The summer brought many changes for schools west of the Shinnecock Canal, including a significant amount of construction in the Eastport South Manor, Westhampton Beach and Hampton Bays school districts.
Meanwhile, the smaller districts—East Quogue, Quogue and Remsenburg-Speonk—saw some minor staff changes and curriculum upgrades, and all administrators and educators are preparing themselves for another year of adjustment to the new Common Core standards.
Various renovations were completed this summer in Westhampton Beach schools, and several additional projects are planned for this fall.
Two bathrooms in the middle school were upgraded and the school’s fence on Mill Road was replaced during summer recess, Schools Superintendent Michael Radday wrote in an email this week. “The building and grounds look great and are ready for the opening of school,” Mr. Radday added.
In the coming weeks the district plans on beginning work on a greenhouse that will be constructed on a piece of town-owned property next to the athletic fields at the elementary school. The greenhouse, which will be run by the school and also host some classes, will be installed using funds donated from the Hurricane Educational Foundation, Mr. Radday said. It should open early in the school year.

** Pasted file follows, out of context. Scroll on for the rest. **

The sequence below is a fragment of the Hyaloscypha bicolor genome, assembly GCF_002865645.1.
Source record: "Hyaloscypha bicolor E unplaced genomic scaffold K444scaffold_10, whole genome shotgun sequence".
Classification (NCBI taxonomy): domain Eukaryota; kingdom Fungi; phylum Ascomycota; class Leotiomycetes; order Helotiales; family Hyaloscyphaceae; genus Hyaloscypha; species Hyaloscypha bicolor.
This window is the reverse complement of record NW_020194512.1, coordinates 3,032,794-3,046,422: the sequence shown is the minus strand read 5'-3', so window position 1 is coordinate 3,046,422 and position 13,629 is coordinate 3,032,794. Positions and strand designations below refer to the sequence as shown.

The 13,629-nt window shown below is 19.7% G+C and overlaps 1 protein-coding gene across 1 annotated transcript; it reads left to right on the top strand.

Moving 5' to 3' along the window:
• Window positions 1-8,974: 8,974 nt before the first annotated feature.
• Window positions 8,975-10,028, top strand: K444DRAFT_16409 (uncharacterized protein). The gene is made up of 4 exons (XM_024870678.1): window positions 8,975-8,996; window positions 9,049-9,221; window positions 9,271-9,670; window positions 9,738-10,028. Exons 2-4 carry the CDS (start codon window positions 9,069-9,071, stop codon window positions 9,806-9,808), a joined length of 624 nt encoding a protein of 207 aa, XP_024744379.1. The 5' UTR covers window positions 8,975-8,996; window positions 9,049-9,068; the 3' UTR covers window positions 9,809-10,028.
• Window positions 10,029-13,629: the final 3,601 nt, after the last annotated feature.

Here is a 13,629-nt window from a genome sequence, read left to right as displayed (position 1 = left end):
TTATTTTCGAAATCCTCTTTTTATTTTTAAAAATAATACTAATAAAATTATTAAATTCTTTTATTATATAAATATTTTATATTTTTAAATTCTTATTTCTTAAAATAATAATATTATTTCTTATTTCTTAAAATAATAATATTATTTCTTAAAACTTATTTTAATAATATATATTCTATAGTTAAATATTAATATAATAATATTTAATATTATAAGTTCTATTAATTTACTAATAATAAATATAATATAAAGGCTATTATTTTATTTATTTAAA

The school year begins on Wednesday, September 3.
Three of the district’s elementary schools—Eastport, Dayton Avenue and South Street—underwent renovations this summer, work that culminated with the demolition of the portable classrooms that have sat on the Eastport Elementary campus for the past 40 years.
The units were demolished at the end of July, months after the opening of the new Tuttle Avenue School. Now, Eastport Elementary will house students in grades three through six, while the new Tuttle Avenue School is home to some of the district’s kindergartners and first- and second-graders.
The demolition and removal of the portables, as well as classroom and office upgrades at the Dayton Avenue and South Street schools in Manorville, were covered as part of a previously secured $60.8 million bond. The final $10 million of that bond was set aside to cover this summer’s renovations.